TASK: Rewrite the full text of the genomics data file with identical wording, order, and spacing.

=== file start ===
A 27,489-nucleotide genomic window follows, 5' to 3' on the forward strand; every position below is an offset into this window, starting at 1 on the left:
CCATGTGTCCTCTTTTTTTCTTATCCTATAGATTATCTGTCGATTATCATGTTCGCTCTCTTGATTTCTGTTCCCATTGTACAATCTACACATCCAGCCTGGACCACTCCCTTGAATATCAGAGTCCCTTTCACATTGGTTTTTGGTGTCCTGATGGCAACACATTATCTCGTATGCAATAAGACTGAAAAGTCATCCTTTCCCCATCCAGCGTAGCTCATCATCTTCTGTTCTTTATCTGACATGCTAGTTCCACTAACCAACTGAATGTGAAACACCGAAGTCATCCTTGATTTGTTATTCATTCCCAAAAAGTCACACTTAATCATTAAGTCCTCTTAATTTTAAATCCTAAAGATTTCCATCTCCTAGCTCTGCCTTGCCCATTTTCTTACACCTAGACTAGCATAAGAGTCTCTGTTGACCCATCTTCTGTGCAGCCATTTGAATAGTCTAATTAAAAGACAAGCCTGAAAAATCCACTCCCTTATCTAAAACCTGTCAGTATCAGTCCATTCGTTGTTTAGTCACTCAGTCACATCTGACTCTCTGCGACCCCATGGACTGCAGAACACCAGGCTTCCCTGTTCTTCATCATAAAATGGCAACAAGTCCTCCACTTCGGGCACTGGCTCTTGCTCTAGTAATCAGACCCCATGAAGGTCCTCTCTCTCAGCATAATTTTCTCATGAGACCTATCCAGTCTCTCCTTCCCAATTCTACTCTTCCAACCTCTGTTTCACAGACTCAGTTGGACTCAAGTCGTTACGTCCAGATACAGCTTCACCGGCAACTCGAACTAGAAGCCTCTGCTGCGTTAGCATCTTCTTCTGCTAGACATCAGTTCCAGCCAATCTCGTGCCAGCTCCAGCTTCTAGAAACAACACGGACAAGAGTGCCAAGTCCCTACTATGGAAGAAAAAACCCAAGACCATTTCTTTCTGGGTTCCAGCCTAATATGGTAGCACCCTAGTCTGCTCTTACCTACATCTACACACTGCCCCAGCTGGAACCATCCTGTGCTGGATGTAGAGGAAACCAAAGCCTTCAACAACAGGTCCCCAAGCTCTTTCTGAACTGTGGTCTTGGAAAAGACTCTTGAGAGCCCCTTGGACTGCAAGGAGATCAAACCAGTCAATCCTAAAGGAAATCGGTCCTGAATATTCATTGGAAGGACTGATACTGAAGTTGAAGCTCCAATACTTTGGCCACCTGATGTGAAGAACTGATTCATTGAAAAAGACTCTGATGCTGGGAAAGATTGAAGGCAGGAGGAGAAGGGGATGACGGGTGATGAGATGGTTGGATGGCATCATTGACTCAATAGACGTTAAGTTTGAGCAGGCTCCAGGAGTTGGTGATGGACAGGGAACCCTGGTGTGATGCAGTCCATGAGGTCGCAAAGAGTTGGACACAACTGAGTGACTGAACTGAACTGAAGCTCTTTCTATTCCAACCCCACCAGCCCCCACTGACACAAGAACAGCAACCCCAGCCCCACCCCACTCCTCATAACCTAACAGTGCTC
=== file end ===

A 27,489-nucleotide genomic window follows, 5' to 3' on the forward strand; every position below is an offset into this window, starting at 1 on the left:
CCATGTGTCCTCTTTTTTTCTTATCCTATAGATTATCTGTCGATTATCATGTTCGCTCTCTTGATTTCTGTTCCCATTGTACAATCTACACATCCAGCCTGGACCACTCCCTTGAATATCAGAGTCCCTTTCACATTGGTTTTTGGTGTCCTGATGGCAACACATTATCTCGTATGCAATAAGACTGAAAAGTCATCCTTTCCCCATCCAGCGTAGCTCATCATCTTCTGTTCTTTATCTGACATGCTAGTTCCACTAACCAACTGAATGTGAAACACCGAAGTCATCCTTGATTTGTTATTCATTCCCAAAAAGTCACACTTAATCATTAAGTCCTCTTAATTTTAAATCCTAAAGATTTCCATCTCCTAGCTCTGCCTTGCCCATTTTCTTACACCTAGACTAGCATAAGAGTCTCTGTTGACCCATCTTCTGTGCAGCCATTTGAATAGTCTAATTAAAAGACAAGCCTGAAAAATCCACTCCCTTATCTAAAACCTGTCAGTATCAGTCCATTCGTTGTTTAGTCACTCAGTCACATCTGACTCTCTGCGACCCCATGGACTGCAGAACACCAGGCTTCCCTGTTCTTCATCATAAAATGGCAACAAGTCCTCCACTTCGGGCACTGGCTCTTGCTCTAGTAATCAGACCCCATGAAGGTCCTCTCTCTCAGCATAATTTTCTCATGAGACCTATCCAGTCTCTCCTTCCCAATTCTACTCTTCCAACCTCTGTTTCACAGACTCAGTTGGACTCAAGTCGTTACGTCCAGATACAGCTTCACCGGCAACTCGAACTAGAAGCCTCTGCTGCGTTAGCATCTTCTTCTGCTAGACATCAGTTCCAGCCAATCTCGTGCCAGCTCCAGCTTCTAGAAACAACACGGACAAGAGTGCCAAGTCCCTACTATGGAAGAAAAAACCCAAGACCATTTCTTTCTGGGTTCCAGCCTAATATGGTAGCACCCTAGTCTGCTCTTACCTACATCTACACACTGCCCCAGCTGGAACCATCCTGTGCTGGATGTAGAGGAAACCAAAGCCTTCAACAACAGGTCCCCAAGCTCTTTCTGAACTGTGGTCTTGGAAAAGACTCTTGAGAGCCCCTTGGACTGCAAGGAGATCAAACCAGTCAATCCTAAAGGAAATCGGTCCTGAATATTCATTGGAAGGACTGATACTGAAGTTGAAGCTCCAATACTTTGGCCACCTGATGTGAAGAACTGATTCATTGAAAAAGACTCTGATGCTGGGAAAGATTGAAGGCAGGAGGAGAAGGGGATGACGGGTGATGAGATGGTTGGATGGCATCATTGACTCAATAGACGTTAAGTTTGAGCAGGCTCCAGGAGTTGGTGATGGACAGGGAACCCTGGTGTGATGCAGTCCATGAGGTCGCAAAGAGTTGGACACAACTGAGTGACTGAACTGAACTGAAGCTCTTTCTATTCCAACCCCACCAGCCCCCACTGACACAAGAACAGCAACCCCAGCCCCACCCCACTCCTCATAACCTAACAGTGCTC